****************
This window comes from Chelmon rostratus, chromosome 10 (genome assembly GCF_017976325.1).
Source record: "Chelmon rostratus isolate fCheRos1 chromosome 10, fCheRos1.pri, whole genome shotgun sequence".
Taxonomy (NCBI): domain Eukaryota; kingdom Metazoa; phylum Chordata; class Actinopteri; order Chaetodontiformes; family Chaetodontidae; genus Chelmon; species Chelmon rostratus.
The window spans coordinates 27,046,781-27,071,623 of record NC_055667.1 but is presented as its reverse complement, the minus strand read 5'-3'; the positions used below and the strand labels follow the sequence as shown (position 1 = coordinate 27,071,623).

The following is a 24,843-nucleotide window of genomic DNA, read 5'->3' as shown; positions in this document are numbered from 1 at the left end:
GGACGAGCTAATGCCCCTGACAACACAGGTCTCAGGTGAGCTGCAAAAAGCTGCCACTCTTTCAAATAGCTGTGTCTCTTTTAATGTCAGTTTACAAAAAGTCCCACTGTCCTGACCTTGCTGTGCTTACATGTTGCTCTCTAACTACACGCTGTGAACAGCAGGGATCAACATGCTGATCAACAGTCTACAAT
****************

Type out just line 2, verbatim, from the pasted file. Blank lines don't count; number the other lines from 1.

Source record: "Chelmon rostratus isolate fCheRos1 chromosome 10, fCheRos1.pri, whole genome shotgun sequence".